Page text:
Guatemala City

16 March 2011

Secretary-General's remarks at the launch of the UN Peacebuilding Fund's engagement in Guatemala

It is a pleasure to join you for this important step forward in the partnership between Guatemala and the United Nations. Our ties are already close, long-standing and wide-ranging. Today we deepen them further still.

We are all aware of how hard Guatemala has worked in pursuit of lasting peace and full implementation of the Peace Accords signed 15 years ago.

We also know that durable peace, in Guatemala and elsewhere, depends not only on a formal end to military hostilities. It often requires fundamental structural transformations that address the tensions that give rise to conflict in the first place.

Guatemala has taken many important steps on that path.

Five years ago, the country established the International Commission against Impunity, or CICIG. This is a pioneering effort. It aims to ensure accountability. And it seeks to dismantle illicit structures that guaranteed impunity during the conflict, and that still exist today.

Two years later came the signing of the National Agreement for the Advancement of Security and Justice.

Civil society has been firmly behind these efforts, clamoring for an end to historic impunity and improvements in the country's institutions of justice and security.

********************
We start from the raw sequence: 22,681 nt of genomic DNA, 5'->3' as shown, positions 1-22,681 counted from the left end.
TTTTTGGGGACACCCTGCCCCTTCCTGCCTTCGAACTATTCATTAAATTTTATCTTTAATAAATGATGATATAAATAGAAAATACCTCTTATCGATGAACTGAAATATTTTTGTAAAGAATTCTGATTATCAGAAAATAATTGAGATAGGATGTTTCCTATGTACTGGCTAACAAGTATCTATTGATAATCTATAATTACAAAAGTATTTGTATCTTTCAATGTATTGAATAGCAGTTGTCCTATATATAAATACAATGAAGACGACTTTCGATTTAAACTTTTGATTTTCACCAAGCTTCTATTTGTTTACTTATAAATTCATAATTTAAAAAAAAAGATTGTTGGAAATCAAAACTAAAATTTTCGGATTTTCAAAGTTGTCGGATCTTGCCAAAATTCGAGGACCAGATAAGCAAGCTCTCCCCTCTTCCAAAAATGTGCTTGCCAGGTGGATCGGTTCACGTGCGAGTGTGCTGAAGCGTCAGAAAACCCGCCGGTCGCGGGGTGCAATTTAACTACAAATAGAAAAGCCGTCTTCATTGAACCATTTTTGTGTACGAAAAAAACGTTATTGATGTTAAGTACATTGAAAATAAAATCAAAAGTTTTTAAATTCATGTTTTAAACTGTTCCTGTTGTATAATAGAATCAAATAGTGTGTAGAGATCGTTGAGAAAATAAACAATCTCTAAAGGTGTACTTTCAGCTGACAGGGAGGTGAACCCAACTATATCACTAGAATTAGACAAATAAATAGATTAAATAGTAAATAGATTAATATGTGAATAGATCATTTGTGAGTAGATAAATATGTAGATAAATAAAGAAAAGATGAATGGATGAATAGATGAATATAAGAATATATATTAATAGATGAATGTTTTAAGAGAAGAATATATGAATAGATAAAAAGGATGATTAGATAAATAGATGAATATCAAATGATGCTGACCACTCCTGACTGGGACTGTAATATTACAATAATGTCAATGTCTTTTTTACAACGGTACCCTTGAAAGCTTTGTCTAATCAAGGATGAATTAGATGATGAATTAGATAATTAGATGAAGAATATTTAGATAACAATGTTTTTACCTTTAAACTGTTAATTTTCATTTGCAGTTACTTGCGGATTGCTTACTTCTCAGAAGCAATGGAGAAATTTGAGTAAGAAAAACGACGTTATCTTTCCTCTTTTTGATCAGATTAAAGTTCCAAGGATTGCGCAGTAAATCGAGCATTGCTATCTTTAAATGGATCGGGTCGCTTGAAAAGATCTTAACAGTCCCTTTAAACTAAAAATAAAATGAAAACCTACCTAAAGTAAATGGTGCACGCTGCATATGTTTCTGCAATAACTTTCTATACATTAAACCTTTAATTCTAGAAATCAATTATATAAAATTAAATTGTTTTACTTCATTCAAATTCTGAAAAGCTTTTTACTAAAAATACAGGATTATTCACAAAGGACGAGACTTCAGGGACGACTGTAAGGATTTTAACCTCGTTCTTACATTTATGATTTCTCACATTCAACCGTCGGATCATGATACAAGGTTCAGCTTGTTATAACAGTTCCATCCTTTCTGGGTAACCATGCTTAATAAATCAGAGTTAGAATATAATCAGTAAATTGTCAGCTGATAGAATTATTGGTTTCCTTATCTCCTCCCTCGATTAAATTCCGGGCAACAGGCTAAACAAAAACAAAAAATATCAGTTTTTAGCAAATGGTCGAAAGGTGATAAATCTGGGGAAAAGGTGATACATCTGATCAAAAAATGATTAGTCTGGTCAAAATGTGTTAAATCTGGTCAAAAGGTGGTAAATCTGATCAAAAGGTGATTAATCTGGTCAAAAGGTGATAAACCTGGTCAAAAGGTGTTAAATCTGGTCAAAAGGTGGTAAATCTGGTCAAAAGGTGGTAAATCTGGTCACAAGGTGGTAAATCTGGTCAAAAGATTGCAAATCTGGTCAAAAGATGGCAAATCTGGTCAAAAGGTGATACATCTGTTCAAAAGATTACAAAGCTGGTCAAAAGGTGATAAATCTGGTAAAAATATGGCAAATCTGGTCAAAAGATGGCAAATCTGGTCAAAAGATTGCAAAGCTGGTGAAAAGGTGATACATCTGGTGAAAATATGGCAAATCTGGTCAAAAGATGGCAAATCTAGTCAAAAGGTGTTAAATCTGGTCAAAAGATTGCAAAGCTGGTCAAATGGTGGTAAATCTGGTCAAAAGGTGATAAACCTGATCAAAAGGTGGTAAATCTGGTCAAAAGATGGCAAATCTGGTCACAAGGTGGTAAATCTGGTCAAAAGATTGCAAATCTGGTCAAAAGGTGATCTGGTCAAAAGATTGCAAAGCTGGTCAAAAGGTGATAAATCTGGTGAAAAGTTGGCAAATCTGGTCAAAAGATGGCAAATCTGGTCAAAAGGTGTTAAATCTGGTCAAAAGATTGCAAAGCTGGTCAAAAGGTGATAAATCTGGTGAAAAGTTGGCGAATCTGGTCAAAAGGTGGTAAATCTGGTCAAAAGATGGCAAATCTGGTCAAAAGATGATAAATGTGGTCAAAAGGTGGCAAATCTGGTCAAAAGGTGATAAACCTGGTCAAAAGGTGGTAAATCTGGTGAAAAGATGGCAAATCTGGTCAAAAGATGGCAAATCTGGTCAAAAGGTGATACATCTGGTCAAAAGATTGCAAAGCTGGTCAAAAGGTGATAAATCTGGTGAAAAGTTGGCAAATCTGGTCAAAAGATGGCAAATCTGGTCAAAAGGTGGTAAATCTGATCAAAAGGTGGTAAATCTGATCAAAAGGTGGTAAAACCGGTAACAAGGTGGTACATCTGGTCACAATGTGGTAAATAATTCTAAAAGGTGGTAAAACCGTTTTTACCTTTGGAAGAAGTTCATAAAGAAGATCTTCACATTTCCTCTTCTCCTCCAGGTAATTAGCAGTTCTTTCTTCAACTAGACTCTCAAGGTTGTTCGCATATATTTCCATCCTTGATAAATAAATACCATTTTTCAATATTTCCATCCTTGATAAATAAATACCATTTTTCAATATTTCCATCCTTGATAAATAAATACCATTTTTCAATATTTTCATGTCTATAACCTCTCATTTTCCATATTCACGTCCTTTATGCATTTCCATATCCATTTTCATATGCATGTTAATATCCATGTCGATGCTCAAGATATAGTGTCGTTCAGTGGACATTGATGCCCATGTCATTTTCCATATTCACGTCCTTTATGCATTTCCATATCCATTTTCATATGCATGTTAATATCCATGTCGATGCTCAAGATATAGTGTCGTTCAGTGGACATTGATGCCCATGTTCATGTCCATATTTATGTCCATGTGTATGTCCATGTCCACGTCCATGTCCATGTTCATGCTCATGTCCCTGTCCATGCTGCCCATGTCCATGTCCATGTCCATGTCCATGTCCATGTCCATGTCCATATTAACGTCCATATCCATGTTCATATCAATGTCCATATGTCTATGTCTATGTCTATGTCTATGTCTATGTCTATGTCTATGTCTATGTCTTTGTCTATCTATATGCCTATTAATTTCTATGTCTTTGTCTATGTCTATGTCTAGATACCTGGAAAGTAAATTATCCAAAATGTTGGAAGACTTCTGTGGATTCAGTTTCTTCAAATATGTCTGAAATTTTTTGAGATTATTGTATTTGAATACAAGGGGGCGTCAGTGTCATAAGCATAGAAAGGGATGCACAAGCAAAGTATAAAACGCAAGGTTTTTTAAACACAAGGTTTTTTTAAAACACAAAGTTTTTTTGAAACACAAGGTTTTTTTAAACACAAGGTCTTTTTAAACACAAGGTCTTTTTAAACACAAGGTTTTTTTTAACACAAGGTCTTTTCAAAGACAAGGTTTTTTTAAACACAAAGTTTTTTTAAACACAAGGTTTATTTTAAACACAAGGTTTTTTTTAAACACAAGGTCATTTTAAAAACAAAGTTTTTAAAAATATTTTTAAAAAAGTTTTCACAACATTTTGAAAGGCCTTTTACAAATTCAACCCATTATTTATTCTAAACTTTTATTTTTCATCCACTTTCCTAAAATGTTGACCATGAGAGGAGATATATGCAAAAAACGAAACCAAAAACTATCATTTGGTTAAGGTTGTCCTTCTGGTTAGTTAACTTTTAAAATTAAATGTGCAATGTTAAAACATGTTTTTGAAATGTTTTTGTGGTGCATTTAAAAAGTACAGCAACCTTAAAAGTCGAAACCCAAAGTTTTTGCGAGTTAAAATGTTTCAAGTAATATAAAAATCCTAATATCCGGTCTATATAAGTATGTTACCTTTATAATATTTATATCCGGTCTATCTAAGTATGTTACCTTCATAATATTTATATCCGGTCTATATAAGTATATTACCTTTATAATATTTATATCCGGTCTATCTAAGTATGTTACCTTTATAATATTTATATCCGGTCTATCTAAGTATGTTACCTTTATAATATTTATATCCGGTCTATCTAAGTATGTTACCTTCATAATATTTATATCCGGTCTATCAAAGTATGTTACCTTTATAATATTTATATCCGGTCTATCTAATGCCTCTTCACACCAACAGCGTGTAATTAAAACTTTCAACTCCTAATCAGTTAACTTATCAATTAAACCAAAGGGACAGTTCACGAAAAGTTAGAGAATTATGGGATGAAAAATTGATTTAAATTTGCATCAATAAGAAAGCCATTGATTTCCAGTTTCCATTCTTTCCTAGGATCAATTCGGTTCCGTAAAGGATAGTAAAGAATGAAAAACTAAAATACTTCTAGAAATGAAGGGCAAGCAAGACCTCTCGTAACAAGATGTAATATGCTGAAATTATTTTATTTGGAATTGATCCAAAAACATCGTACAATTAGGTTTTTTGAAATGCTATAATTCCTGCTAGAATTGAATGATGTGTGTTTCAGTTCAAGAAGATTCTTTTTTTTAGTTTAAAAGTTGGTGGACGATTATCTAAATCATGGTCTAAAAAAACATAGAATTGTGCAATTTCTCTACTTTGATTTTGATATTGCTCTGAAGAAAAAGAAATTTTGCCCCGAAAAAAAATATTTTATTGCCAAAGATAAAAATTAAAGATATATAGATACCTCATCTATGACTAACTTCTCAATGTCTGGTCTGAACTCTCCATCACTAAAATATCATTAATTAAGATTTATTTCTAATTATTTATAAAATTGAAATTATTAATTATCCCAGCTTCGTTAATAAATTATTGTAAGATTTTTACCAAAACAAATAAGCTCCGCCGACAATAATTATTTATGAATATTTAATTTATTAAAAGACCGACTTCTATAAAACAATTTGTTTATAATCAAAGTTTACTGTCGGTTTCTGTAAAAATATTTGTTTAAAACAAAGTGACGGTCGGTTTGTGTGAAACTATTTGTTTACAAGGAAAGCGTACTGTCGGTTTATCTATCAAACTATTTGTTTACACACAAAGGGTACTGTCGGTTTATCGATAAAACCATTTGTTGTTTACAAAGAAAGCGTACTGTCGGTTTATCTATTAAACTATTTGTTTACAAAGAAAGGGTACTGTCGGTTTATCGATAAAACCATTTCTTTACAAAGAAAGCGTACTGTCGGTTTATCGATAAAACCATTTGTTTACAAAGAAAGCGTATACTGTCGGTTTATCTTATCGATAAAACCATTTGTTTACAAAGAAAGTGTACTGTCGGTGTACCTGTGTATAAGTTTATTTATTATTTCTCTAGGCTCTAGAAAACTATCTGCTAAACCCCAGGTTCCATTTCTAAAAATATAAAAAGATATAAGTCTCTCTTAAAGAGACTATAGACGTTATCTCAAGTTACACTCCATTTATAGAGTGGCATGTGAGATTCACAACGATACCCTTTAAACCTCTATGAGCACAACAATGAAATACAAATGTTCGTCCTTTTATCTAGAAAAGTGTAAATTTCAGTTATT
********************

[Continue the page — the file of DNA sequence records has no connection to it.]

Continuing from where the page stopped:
These efforts have created an unprecedented window of opportunity to consolidate peace and fulfill the Peace Accords. They have brought the country to an important juncture.

We are here today to seize this momentum and bolster the country's peacebuilding efforts.

Therefore I take great pleasure in announcing a contribution of $10 million by the United Nations Peacebuilding Fund to a range of important activities.

These new funds aim to help the country address human rights issues and strengthen the security and justice system. Civil society is meant to be an active participant.

I have high hopes for what can be achieved.

Your efforts will of course have their greatest impact in Guatemala itself. But they can also offer lessons for peacebuilding in other countries facing post-conflict challenges.

The civilian expertise that Guatemala is accumulating has considerable potential.

Indeed, specialized civilian expertise is often in short supply, especially in the crucial early days of transformation.

The recently published report on civilian capacity makes practical suggestions for deploying the people we need, where and when we need them. I hope you will join me in this effort to improve our collective response to communities emerging from conflict.

Ladies and Gentlemen,

Let me stress again that I look forward to working closely with all Guatemalans to fulfil their aspirations for peace, development and dignity.

I now invite Ms. Judy Cheng-Hopkins, the Assistant Secretary-General for Peacebuilding Support, to elaborate on the significant step we take today.

I thank all involved in making this effort possible.